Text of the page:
Wednesday, February 23, 2011

Nothing as Tasty as Data

Lately, I've been thinking about time. The days have been swooshing past me, and all I feel is the breeze.
If you read the comments on my post from Monday, you may have noticed that my dad commented. He sweetly disclosed that I myself was an intense and strong-willed child, which is nothing but truth. And I'm still intense. Whatever has my attention ... gets a lot of attention.

So. Time. I started wondering how I spend it. Particularly since I got an agent and plunged into the world of social media, I've been feeling the pull of all these different activities--blogging, tweeting, beta-reading. Oh, and writing. Yeah. Where does the time go? Specifically, how do I spend my "writing" time? I put that in quotes because, as a writer, I do a lot more than add words to my WIP.

Well. I'm trained as a scientist, so I collected some data.

Before I go on, I should warn you. These are some seriously complicated statistics. Watch out.

I tracked my time for a week. Every day, I took note of when I started and stopped various activities. Here's what I came up with:

Do you know how many hours this adds up to? In technical terms: A. Lot.

Keep in mind I have a job. I work three to four days per week. And I have small children. But they go to bed quite early and sleep through the night, which is what they get for having a mommy who spent a year working in a sleep clinic.

I was comforted that writing actually occupied the largest chunk of my time. This is my "writing" time, after all. I spent about as much time reading as I did writing. I think that's as it should be. Plus, the two novels I read last week were quite good. And I spent almost as much time reading others' blogs as I spent writing posts for my own. I was surprised by that, but it does make sense. I follow some great blogs, and if I haven't made it to yours yet, I apologize. Leave me a chastising comment and I'll stop by. Sometimes I need a little kick in the pants.

Here's what I was stunned by: I spent almost five hours on Twitter? Seriously? That place is dangerous. Too many interesting people. I should follow some boring, vapid tweeters. Then maybe I'd stay away.

The thought did occur to me: what if I spent all my "writing" time actually writing? Could I finish a novel in a month? Well, I've done that before. But I couldn't do it every month. Not even close. I need the time to connect with others, to get inspired, to let ideas germinate and churn, to hone my critical eye, to learn new things. If I were locked in my own head for that much time every week, it would be to the detriment of my creativity and my skill. Which isn't to say that I don't need to disconnect sometimes.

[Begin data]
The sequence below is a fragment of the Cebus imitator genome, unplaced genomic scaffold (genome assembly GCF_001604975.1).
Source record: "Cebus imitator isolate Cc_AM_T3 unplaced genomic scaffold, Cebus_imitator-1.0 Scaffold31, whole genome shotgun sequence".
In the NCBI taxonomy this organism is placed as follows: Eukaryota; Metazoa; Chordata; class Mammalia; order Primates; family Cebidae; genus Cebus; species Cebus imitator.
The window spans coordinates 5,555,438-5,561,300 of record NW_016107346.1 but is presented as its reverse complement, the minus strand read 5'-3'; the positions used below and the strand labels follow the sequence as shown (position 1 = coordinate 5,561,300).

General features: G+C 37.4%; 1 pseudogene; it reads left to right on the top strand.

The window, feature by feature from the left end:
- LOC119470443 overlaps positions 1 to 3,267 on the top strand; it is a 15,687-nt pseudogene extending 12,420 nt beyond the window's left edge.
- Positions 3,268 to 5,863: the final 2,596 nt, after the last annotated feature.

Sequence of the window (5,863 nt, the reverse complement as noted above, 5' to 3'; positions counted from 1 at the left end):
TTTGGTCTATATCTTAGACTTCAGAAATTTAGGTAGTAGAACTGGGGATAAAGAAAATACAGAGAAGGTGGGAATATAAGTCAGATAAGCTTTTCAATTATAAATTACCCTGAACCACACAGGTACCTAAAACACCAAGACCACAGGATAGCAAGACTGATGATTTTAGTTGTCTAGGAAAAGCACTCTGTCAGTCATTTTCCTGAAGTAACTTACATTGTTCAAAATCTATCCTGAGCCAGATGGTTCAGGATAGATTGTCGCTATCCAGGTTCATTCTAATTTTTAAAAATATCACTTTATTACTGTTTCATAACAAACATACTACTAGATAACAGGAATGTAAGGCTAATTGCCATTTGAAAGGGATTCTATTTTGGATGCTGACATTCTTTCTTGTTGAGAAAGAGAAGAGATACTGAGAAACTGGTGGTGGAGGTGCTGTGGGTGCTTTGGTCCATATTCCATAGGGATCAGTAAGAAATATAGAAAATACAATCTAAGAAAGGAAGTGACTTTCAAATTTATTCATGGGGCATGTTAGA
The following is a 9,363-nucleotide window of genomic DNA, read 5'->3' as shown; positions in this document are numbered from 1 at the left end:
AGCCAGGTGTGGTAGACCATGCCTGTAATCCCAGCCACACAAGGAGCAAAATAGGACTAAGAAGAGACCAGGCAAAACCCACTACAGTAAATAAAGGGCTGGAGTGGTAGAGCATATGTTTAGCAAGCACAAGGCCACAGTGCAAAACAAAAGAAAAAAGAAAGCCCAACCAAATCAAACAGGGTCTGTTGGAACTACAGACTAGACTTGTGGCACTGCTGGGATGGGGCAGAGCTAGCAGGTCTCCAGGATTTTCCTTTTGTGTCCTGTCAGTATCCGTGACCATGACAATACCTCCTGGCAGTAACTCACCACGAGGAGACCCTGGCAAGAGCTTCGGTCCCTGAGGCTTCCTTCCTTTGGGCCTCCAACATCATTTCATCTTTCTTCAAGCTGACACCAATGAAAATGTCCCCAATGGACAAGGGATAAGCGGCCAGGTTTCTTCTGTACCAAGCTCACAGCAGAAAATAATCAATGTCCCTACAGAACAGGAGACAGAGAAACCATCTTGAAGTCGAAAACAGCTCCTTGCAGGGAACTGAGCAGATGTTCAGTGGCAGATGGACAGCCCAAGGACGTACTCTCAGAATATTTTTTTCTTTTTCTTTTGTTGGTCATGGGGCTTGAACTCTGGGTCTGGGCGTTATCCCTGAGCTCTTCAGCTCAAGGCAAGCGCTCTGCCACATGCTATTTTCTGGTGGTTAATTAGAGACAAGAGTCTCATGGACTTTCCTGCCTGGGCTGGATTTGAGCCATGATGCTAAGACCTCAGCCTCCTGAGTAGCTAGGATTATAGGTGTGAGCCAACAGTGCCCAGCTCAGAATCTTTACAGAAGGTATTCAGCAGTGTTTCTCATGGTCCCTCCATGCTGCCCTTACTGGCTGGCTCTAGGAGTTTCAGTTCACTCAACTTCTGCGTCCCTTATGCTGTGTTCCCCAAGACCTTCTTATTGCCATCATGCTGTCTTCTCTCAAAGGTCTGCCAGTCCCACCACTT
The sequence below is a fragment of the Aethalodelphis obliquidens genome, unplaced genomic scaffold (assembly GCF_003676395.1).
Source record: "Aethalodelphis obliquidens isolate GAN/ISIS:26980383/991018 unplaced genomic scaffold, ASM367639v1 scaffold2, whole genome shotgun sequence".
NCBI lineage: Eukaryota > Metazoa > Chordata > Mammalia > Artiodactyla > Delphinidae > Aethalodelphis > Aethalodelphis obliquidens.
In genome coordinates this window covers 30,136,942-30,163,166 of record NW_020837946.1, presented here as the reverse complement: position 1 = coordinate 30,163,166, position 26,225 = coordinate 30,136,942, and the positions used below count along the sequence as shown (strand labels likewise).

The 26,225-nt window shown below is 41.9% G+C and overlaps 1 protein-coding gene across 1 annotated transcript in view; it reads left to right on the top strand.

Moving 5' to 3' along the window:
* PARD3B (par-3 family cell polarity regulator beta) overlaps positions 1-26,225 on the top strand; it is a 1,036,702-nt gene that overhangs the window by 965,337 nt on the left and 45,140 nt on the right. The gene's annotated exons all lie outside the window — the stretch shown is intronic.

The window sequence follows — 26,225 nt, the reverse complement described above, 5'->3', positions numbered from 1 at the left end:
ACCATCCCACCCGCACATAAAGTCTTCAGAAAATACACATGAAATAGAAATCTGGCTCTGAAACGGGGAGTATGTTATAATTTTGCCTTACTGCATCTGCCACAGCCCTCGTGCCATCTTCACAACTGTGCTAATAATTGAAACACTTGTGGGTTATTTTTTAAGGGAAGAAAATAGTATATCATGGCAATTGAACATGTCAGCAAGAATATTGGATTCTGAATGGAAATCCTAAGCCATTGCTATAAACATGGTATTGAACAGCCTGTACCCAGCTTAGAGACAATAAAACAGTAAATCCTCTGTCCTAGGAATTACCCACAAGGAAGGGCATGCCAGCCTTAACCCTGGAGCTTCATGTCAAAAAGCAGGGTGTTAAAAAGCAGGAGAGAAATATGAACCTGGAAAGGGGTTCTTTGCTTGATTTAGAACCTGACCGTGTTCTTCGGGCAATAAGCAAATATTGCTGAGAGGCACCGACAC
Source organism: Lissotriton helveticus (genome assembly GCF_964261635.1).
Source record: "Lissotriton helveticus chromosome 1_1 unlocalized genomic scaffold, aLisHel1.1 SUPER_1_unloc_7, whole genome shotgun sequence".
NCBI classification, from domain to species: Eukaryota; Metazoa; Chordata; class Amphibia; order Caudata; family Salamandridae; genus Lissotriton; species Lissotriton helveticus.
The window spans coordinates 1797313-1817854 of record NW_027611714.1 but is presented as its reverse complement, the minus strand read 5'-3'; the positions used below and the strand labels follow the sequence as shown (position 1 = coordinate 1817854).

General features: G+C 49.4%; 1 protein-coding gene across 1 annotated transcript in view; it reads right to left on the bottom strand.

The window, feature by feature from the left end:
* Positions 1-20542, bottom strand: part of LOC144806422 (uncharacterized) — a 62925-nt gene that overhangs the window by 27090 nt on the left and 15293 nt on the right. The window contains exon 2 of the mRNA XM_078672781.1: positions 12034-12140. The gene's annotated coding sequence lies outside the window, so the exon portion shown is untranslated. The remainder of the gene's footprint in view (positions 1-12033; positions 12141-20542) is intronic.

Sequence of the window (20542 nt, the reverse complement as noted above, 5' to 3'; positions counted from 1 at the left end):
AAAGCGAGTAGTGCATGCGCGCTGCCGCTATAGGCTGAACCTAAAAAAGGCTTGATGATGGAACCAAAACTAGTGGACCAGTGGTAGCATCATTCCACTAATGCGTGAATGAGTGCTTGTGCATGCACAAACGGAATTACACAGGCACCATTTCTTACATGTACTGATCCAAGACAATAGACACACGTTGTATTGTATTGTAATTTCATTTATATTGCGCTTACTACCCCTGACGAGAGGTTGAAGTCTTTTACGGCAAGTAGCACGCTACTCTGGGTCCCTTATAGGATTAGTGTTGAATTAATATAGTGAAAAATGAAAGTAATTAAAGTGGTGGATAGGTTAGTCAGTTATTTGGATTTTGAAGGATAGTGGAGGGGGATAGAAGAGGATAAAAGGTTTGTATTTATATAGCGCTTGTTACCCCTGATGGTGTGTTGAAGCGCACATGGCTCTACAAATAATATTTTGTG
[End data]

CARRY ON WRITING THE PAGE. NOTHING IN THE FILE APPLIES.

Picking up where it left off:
Anyway, this is just one week. Last week, actually. And last week, I didn't do much beta-reading. This week, I've already done about twelve-hours worth. So things change from week to week, obviously.

How do you spend your "writing" time? I know it's not all writing, or you wouldn't be here. What are you doing out there? Did I miss anything (I used to spend a lot more time on forums, for example, but that's just dropped out in the face of everything else)? Are you satisfied with how you spend your time, or do you feel unbalanced somehow? Do you know why, or is it just a nagging feeling? Have you ever considered collecting some data?

On the Sisterhood of the Traveling Blog front, check out Deb's thoughts on critique.


  1. Wow. This is awesome. I wish I could find 15 hours a week to write. Maybe I'd have a finished MS then.

    There's no one to blame but me though. I could easily get several more hours a week in by blogging less. At least I don't do Twitter.

  2. I have thought of writer-camming me to what in the heck I do all day. LOve that you put your children to bed early. I think most children now a days are sleep deprived.

  3. This is really interesting. Also I share this with you: "And I'm still intense. Whatever has my attention ... gets a lot of attention." Ha!

    I think my schedule would look a lot like yours some months. But, I'm not always writing either. Plus, I think I waste wayyy more time on Twitter/forums than you do. My kids go to sleep at 7 so I basically have all those hours to work after that as well. BUT, when I'm first drafting I'd say that probably takes a huge-almost all- chunk of my writing time (I usually don't even blog much when I'm in that mode). I usually take some time off after a particularly grueling/rapidly written first draft where I goof off online and reconnect with the real world. I'm at a stage now where I'm diving into revisions, which is intense in a whole other way for me so I'll probably fall off the radar a bit again. It's hard to balance, esp when like us, you have small kids and work to also fit in, but, as I read in a quote the other day: "the only way not to procrastinate is to not have time for it.":)